Nobody cares that MONOPOLY was stolen.

Did you know the original version of Monopoly was meant to show the evils of Capitalism?

Did you know that the inventor sold her Monopoly patent for a measily $500?

And that the buyer made truckloads of millions while she walked away with nothing??

Buckle up!

A major Gift·ologist lesson in this little tale… 

-=-{ Flashback sparkles }-=- 

If you were to visit Hasbro’s website, they’d tell you the inventor of Monopoly is a guy named Charles Darrow.

In 1932, good ol’ Chuck & his wife went over to his buddy’s house for a lovely evening in.

(Isn’t that how MOST Monopoly games get started?) 

His buddy had a handmade boardgame from a woman named Elizabeth Magie…

The game (which she had created in 1904) was known as THE LANDLORD’S GAME.

It was meant to be “a practical demonstration of the present system of land-grabbing… with its usual outcomes and consequences.”

The game featured a square board, fake paper money, deeds, taxes, dice, GO TO JAIL, and a pile of little characters.

Lizzie (as she was known) created two sets of rules:

The first was the socialist version… where ALL PLAYERS were rewarded when wealth was created.

Of course nobody remembers THAT version of the game, because the other set of rules was far more intriguing and fun:

Compete. Accumulate. And crush other players. 

That was the version Charles Darrow played on that fateful night.

Darrow –clearly a capitalist himself– took the homemade game and got it in the hands of some smart mass-marketers.

(Two bros with the last name ‘Parker.’)

The game exploded.

Monopoly became a cultural icon over night.

It was the GAME OF THRONES, HARRY POTTER, etc of the day.

Darrow became a rags-to-riches story and an absolute media darling.

Of course nobody in the press ever pressed him on “did you invent this?”

Because if they had, he would’ve (SHOULD’VE) told them:

“No, I didn’t. I was merely the guy who wrote the rules down on paper and changed the name.”

“I negotiated a royalties contract with one of the Parker brothers, who paid $500 for the inventor’s patent in 1924.” 

No, Chuckie never responded *that* way.

That would have been way too honest (and incriminating).

When asked, “how did you invent the game, Mr. Darrow??” his response was:

“A freak [accident]. Entirely unexpected and illogical.”

(Yeah. Unexpected that you were gonna show up to your buddy’s house and play “THE LANDLORD’S GAME.”) 

It was far more romantic that a game about capitalism began with a spontaneous, out-of-left-field, stroke of genius!

And isn’t it ironic (doncha’ think?) that Lizzie’s whole premise was to prove that capitalism was evil?

Although being that her homemade game made millions and she got none of it… maybe she proved that very thing.


Anyway, Darrow went from being an unemployed engineer to being a multi-millionaire whose descendants STILL collect royalties to this day.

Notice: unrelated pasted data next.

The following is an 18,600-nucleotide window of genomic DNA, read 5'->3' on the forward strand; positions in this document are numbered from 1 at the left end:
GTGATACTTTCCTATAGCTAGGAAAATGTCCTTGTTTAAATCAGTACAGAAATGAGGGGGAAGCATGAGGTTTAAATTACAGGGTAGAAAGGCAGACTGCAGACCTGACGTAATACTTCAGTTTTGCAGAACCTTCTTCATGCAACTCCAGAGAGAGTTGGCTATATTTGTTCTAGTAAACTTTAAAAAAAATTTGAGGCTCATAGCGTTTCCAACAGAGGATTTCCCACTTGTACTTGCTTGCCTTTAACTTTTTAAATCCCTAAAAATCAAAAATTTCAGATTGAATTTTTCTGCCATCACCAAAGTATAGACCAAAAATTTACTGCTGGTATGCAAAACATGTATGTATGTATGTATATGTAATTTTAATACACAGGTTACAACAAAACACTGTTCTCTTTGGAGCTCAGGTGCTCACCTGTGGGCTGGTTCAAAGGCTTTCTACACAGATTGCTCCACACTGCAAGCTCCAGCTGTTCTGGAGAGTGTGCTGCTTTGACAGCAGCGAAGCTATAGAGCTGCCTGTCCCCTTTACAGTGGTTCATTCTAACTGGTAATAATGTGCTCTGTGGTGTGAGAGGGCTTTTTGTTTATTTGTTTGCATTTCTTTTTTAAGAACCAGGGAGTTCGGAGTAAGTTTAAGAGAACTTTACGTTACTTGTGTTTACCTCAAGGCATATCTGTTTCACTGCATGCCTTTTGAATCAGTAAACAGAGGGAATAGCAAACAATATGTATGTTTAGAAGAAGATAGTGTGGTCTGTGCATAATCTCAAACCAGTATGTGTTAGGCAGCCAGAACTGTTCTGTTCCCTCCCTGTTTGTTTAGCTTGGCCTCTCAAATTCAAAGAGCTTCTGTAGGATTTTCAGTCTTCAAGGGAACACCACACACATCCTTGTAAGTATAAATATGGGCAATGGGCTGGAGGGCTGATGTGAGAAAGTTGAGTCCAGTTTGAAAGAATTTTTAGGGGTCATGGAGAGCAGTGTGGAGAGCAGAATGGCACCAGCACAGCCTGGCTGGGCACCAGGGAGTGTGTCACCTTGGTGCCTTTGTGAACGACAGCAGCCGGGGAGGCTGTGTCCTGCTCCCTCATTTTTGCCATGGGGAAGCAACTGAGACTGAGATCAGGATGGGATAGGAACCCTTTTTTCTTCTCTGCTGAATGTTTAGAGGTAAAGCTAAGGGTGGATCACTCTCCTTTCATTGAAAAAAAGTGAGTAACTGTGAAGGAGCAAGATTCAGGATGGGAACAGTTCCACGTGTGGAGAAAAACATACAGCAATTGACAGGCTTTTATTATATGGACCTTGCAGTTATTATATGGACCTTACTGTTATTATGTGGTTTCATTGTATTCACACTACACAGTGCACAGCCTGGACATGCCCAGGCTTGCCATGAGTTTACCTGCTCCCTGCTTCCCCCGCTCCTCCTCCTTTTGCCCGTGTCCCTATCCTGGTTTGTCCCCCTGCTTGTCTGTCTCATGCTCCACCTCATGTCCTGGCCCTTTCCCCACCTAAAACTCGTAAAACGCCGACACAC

Meanwhile, Lizzie died a childless widow in 1948.

Her obituary (and lonely tombstone) saying NOTHING about her tremendous impact on American culture.

You can Google all this if you think I’m pushing a conspiracy theory. Not I. Not this day.

The facts about Monopoly’s shady origin have been documented since the late 70s.

It’s all written down in the microfiche of our legal system. 

Now you might –as I did, upon learning all this– be wondering: how come nobody cares that Monopoly was STOLEN?!?

(I guess technically it wasn’t ‘stolen.’)

(But man. Lizzie sure got the short end of the proverbial, capitalism stick.) 

And thus, we have arrived at the point of this post.

The Gift·ology lesson of the day:

(drum roll) 

** It’s not what you do, it’s what you’re remembered for. **

A bit of a twist on the old sales adage:

“People don’t remember what you say, they remember how you make them feel.”

Giving the right gift at the right time creates a relic of memories.

The right person sees this gift…uses this gift… touches this gift… and remembers YOU, the giver, with stars in their eyes.

In a business world of “what have you done for me lately??” — your gift is a monument to your awesomeness.

Not only will they remember how you made them feel… they’ll remember you as a class act, worthy of any-and-all affections:

New contracts.

Long-term loyalty.

And plenty of opened doors.

Want to learn how to give gifts like that?

Go here.

(No stealing involved)



Not long after writing this article, I was reading SPIEGEL ONLINE, and spied the following:

“A Polish research institute has developed a board game to teach young people about life under Communism.
In the game, which is inspired by Monopoly, players must wait in endless lines at stores for scarce goods.
For added realism, they have to put up with people cutting in line and products running out — unless they
have a “colleague in the government” card.” (The game was soon banned in several countries)


I couldn’t make this stuff up. 😉

I think GIFT·OLOGY needs its own board game.

Go here if you want to pickup a copy of the rules.

Ready to build your ultimate gifting system?

Schedule a (no cost) loyalty planning session today.